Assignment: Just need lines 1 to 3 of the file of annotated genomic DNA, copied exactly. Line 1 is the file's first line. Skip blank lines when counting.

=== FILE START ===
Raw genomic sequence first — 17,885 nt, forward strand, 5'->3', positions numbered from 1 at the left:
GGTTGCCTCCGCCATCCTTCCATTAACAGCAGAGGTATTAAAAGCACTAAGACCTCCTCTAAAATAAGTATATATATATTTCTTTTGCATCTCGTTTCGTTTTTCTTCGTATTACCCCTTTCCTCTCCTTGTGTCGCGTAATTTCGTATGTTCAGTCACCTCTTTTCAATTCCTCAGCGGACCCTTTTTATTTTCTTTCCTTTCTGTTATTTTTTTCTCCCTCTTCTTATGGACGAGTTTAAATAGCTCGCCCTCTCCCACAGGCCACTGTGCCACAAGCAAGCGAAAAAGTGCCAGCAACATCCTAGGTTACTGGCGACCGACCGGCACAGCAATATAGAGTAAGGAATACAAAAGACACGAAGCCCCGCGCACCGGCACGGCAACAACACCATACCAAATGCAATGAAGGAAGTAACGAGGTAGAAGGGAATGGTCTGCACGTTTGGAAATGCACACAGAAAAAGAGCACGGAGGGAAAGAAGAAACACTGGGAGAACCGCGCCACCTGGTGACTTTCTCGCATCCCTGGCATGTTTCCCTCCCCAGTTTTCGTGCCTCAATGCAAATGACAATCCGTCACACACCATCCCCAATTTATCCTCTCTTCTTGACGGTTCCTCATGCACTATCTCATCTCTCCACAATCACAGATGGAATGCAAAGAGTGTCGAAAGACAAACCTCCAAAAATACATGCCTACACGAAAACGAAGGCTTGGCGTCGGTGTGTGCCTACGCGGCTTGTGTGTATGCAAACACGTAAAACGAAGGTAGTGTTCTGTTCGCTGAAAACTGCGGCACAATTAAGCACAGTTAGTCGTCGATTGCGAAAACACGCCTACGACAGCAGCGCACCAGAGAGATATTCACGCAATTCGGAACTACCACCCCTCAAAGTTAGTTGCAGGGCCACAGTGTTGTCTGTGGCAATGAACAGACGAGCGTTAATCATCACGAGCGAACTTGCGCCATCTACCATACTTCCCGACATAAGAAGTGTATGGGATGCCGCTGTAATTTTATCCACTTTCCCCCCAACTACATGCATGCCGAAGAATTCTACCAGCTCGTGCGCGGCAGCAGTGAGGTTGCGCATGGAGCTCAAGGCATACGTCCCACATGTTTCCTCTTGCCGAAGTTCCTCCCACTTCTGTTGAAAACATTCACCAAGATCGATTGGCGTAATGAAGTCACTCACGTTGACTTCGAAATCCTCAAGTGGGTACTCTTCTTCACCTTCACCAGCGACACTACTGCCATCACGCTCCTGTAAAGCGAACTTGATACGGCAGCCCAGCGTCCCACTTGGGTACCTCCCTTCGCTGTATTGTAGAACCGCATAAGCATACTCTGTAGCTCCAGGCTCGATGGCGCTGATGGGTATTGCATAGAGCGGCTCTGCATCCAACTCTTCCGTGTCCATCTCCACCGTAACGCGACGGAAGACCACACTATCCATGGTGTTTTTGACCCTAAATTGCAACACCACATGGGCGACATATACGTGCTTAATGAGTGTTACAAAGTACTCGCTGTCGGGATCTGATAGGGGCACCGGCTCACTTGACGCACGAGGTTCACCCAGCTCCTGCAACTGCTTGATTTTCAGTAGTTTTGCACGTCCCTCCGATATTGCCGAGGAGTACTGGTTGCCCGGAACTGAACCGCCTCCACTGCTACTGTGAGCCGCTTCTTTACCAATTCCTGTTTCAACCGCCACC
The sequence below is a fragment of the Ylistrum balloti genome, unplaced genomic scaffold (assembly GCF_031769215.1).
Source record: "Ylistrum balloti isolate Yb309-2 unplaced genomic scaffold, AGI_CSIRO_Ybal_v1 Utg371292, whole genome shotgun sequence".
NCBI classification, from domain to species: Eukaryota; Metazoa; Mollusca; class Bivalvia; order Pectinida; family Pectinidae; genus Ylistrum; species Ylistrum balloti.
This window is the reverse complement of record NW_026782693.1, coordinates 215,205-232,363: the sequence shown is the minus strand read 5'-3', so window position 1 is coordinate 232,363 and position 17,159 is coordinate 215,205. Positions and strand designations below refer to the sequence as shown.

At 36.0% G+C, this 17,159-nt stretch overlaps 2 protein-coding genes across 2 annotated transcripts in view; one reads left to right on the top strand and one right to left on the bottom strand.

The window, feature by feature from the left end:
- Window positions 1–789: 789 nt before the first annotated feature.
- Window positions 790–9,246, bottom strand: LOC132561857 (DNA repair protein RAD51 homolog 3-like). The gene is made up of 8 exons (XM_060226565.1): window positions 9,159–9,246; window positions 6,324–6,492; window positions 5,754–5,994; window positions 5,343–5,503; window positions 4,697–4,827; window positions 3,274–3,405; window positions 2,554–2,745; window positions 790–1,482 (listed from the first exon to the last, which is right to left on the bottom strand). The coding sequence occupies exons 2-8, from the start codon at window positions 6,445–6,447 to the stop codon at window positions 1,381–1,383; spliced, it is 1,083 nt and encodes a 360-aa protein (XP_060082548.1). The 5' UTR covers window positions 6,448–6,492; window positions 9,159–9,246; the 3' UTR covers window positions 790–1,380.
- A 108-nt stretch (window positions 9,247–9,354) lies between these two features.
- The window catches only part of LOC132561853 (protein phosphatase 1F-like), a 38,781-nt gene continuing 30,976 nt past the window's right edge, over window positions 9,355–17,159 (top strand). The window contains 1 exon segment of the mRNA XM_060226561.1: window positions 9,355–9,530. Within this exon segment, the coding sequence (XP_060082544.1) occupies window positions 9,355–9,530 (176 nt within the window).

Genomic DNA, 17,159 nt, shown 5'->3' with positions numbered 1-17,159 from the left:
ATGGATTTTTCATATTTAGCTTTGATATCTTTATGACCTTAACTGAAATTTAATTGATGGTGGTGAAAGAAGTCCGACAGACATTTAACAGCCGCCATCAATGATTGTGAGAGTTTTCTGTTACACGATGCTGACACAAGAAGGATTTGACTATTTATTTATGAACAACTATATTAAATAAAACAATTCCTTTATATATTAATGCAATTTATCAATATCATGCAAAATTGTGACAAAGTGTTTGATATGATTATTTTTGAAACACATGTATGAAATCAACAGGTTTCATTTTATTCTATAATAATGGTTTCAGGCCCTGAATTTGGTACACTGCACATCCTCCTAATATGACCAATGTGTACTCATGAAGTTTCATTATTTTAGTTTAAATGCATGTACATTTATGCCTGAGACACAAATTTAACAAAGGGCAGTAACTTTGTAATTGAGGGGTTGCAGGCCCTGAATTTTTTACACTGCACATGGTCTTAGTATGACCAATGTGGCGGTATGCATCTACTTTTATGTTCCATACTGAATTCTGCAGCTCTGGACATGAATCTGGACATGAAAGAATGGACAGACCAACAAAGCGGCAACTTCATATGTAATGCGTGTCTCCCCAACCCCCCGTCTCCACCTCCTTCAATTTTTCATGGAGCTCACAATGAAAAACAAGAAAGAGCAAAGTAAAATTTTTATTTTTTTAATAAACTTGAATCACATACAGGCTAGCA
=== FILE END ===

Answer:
Raw genomic sequence first — 17,885 nt, forward strand, 5'->3', positions numbered from 1 at the left:
GGTTGCCTCCGCCATCCTTCCATTAACAGCAGAGGTATTAAAAGCACTAAGACCTCCTCTAAAATAAGTATATATATATTTCTTTTGCATCTCGTTTCGTTTTTCTTCGTATTACCCCTTTCCTCTCCTTGTGTCGCGTAATTTCGTATGTTCAGTCACCTCTTTTCAATTCCTCAGCGGACCCTTTTTATTTTCTTTCCTTTCTGTTATTTTTTTCTCCCTCTTCTTATGGACGAGTTTAAATAGCTCGCCCTCTCCCACAGGCCACTGTGCCACAAGCAAGCGAAAAAGTGCCAGCAACATCCTAGGTTACTGGCGACCGACCGGCACAGCAATATAGAGTAAGGAATACAAAAGACACGAAGCCCCGCGCACCGGCACGGCAACAACACCATACCAAATGCAATGAAGGAAGTAACGAGGTAGAAGGGAATGGTCTGCACGTTTGGAAATGCACACAGAAAAAGAGCACGGAGGGAAAGAAGAAACACTGGGAGAACCGCGCCACCTGGTGACTTTCTCGCATCCCTGGCATGTTTCCCTCCCCAGTTTTCGTGCCTCAATGCAAATGACAATCCGTCACACACCATCCCCAATTTATCCTCTCTTCTTGACGGTTCCTCATGCACTATCTCATCTCTCCACAATCACAGATGGAATGCAAAGAGTGTCGAAAGACAAACCTCCAAAAATACATGCCTACACGAAAACGAAGGCTTGGCGTCGGTGTGTGCCTACGCGGCTTGTGTGTATGCAAACACGTAAAACGAAGGTAGTGTTCTGTTCGCTGAAAACTGCGGCACAATTAAGCACAGTTAGTCGTCGATTGCGAAAACACGCCTACGACAGCAGCGCACCAGAGAGATATTCACGCAATTCGGAACTACCACCCCTCAAAGTTAGTTGCAGGGCCACAGTGTTGTCTGTGGCAATGAACAGACGAGCGTTAATCATCACGAGCGAACTTGCGCCATCTACCATACTTCCCGACATAAGAAGTGTATGGGATGCCGCTGTAATTTTATCCACTTTCCCCCCAACTACATGCATGCCGAAGAATTCTACCAGCTCGTGCGCGGCAGCAGTGAGGTTGCGCATGGAGCTCAAGGCATACGTCCCACATGTTTCCTCTTGCCGAAGTTCCTCCCACTTCTGTTGAAAACATTCACCAAGATCGATTGGCGTAATGAAGTCACTCACGTTGACTTCGAAATCCTCAAGTGGGTACTCTTCTTCACCTTCACCAGCGACACTACTGCCATCACGCTCCTGTAAAGCGAACTTGATACGGCAGCCCAGCGTCCCACTTGGGTACCTCCCTTCGCTGTATTGTAGAACCGCATAAGCATACTCTGTAGCTCCAGGCTCGATGGCGCTGATGGGTATTGCATAGAGCGGCTCTGCATCCAACTCTTCCGTGTCCATCTCCACCGTAACGCGACGGAAGACCACACTATCCATGGTGTTTTTGACCCTAAATTGCAACACCACATGGGCGACATATACGTGCTTAATGAGTGTTACAAAGTACTCGCTGTCGGGATCTGATAGGGGCACCGGCTCACTTGACGCACGAGGTTCACCCAGCTCCTGCAACTGCTTGATTTTCAGTAGTTTTGCACGTCCCTCCGATATTGCCGAGGAGTACTGGTTGCCCGGAACTGAACCGCCTCCACTGCTACTGTGAGCCGCTTCTTTACCAATTCCTGTTTCAACCGCCACC
The sequence below is a fragment of the Ylistrum balloti genome, unplaced genomic scaffold (assembly GCF_031769215.1).